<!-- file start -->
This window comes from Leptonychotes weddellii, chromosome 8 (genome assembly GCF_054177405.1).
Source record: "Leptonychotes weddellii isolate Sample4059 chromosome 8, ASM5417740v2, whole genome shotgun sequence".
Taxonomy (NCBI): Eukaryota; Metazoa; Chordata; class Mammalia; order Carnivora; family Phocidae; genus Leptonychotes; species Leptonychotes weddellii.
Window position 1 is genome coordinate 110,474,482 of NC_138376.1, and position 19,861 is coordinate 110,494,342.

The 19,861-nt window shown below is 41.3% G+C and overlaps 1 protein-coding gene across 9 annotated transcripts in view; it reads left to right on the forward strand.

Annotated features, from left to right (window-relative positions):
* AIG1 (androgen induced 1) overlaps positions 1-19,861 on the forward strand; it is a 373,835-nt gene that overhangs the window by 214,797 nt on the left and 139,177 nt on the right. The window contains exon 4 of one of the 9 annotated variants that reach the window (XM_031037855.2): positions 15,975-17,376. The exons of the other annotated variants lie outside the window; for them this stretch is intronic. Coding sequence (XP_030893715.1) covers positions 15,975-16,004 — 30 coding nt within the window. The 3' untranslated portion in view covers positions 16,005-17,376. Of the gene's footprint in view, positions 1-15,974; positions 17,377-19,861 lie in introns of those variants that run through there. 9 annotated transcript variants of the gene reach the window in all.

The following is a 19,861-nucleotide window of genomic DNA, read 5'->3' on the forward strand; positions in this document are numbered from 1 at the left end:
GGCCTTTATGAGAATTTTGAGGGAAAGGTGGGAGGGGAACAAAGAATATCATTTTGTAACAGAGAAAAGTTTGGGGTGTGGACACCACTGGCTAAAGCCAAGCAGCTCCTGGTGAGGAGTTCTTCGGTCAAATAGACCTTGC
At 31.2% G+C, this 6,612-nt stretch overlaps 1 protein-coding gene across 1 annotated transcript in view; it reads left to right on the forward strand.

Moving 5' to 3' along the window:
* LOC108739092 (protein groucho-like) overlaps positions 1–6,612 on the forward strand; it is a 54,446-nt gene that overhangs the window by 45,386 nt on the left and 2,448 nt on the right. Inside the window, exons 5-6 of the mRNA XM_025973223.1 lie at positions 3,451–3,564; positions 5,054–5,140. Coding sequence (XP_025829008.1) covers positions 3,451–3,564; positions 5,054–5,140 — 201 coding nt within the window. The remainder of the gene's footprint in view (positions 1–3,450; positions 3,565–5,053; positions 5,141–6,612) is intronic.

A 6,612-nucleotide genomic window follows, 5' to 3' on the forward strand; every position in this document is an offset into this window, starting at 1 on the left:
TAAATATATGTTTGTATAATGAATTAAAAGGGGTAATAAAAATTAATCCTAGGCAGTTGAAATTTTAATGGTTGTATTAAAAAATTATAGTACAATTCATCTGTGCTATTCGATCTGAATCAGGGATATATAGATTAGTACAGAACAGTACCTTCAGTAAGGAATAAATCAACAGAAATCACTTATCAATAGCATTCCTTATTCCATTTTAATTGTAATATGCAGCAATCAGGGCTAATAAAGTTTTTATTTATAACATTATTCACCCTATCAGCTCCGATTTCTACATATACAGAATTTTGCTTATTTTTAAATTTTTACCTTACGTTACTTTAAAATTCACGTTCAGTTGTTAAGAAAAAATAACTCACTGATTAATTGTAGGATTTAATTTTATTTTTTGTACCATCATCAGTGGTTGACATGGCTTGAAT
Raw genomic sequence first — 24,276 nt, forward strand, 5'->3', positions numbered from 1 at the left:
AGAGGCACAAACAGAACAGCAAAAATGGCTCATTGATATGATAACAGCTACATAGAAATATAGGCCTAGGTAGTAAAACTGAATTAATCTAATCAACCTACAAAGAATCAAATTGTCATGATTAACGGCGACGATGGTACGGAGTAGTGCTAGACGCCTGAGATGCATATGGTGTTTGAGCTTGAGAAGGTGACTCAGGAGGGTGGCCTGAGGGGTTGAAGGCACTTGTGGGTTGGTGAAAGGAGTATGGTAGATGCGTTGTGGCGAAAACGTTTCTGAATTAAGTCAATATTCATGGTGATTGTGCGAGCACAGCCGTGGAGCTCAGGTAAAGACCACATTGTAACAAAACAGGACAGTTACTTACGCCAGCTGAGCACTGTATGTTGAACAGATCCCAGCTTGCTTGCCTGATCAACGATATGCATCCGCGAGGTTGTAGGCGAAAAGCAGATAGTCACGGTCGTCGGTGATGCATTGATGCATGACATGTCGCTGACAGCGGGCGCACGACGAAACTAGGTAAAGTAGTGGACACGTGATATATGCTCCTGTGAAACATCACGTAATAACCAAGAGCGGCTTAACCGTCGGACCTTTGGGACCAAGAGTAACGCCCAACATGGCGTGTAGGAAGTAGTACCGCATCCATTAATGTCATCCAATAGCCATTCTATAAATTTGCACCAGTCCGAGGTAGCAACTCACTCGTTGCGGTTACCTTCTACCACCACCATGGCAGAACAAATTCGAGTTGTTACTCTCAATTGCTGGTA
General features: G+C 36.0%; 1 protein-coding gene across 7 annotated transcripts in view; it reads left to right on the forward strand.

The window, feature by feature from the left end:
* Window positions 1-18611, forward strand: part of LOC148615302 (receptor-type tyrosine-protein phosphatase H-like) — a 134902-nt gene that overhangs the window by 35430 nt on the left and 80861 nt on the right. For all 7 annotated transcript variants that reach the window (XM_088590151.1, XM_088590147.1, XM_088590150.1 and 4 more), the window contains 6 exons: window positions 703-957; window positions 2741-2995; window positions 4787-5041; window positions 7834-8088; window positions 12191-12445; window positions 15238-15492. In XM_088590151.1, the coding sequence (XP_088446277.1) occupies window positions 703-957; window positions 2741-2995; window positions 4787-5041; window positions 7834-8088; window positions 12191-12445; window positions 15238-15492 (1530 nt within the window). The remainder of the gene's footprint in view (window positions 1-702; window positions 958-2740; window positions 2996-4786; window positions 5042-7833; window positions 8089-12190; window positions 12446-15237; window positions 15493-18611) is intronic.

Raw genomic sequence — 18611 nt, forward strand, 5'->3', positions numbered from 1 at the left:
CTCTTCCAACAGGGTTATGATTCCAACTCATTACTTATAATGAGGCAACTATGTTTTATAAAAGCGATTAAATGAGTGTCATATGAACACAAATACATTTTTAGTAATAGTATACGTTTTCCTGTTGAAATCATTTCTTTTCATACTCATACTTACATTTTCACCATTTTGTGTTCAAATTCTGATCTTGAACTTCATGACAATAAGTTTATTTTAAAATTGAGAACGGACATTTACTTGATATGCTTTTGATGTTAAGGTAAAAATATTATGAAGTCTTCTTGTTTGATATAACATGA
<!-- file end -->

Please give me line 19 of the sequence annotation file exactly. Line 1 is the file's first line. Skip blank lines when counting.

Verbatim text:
* Window positions 1-18611, forward strand: part of LOC148615302 (receptor-type tyrosine-protein phosphatase H-like) — a 134902-nt gene that overhangs the window by 35430 nt on the left and 80861 nt on the right. For all 7 annotated transcript variants that reach the window (XM_088590151.1, XM_088590147.1, XM_088590150.1 and 4 more), the window contains 6 exons: window positions 703-957; window positions 2741-2995; window positions 4787-5041; window positions 7834-8088; window positions 12191-12445; window positions 15238-15492. In XM_088590151.1, the coding sequence (XP_088446277.1) occupies window positions 703-957; window positions 2741-2995; window positions 4787-5041; window positions 7834-8088; window positions 12191-12445; window positions 15238-15492 (1530 nt within the window). The remainder of the gene's footprint in view (window positions 1-702; window positions 958-2740; window positions 2996-4786; window positions 5042-7833; window positions 8089-12190; window positions 12446-15237; window positions 15493-18611) is intronic.